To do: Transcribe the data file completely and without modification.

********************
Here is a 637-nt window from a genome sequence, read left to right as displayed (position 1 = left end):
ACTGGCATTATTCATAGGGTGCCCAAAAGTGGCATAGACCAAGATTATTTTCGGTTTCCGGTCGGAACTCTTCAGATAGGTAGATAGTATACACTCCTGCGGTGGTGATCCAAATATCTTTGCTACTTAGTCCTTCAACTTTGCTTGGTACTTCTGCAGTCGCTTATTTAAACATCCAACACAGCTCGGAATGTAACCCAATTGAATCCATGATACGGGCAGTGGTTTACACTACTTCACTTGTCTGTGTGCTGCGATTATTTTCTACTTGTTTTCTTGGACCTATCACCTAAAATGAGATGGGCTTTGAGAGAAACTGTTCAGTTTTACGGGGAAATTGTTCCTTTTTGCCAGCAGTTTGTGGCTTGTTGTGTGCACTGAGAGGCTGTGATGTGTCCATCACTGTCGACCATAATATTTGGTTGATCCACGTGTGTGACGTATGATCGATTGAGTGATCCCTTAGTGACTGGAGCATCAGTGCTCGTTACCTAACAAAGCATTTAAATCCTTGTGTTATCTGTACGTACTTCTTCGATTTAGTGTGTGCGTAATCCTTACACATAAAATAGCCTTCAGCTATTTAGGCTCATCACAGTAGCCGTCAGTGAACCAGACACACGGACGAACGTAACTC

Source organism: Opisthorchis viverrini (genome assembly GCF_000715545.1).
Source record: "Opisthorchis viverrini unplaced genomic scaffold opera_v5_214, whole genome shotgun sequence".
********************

Here is a 637-nt window from a genome sequence, read left to right as displayed (position 1 = left end):
ACTGGCATTATTCATAGGGTGCCCAAAAGTGGCATAGACCAAGATTATTTTCGGTTTCCGGTCGGAACTCTTCAGATAGGTAGATAGTATACACTCCTGCGGTGGTGATCCAAATATCTTTGCTACTTAGTCCTTCAACTTTGCTTGGTACTTCTGCAGTCGCTTATTTAAACATCCAACACAGCTCGGAATGTAACCCAATTGAATCCATGATACGGGCAGTGGTTTACACTACTTCACTTGTCTGTGTGCTGCGATTATTTTCTACTTGTTTTCTTGGACCTATCACCTAAAATGAGATGGGCTTTGAGAGAAACTGTTCAGTTTTACGGGGAAATTGTTCCTTTTTGCCAGCAGTTTGTGGCTTGTTGTGTGCACTGAGAGGCTGTGATGTGTCCATCACTGTCGACCATAATATTTGGTTGATCCACGTGTGTGACGTATGATCGATTGAGTGATCCCTTAGTGACTGGAGCATCAGTGCTCGTTACCTAACAAAGCATTTAAATCCTTGTGTTATCTGTACGTACTTCTTCGATTTAGTGTGTGCGTAATCCTTACACATAAAATAGCCTTCAGCTATTTAGGCTCATCACAGTAGCCGTCAGTGAACCAGACACACGGACGAACGTAACTC

Source organism: Opisthorchis viverrini (genome assembly GCF_000715545.1).
Source record: "Opisthorchis viverrini unplaced genomic scaffold opera_v5_214, whole genome shotgun sequence".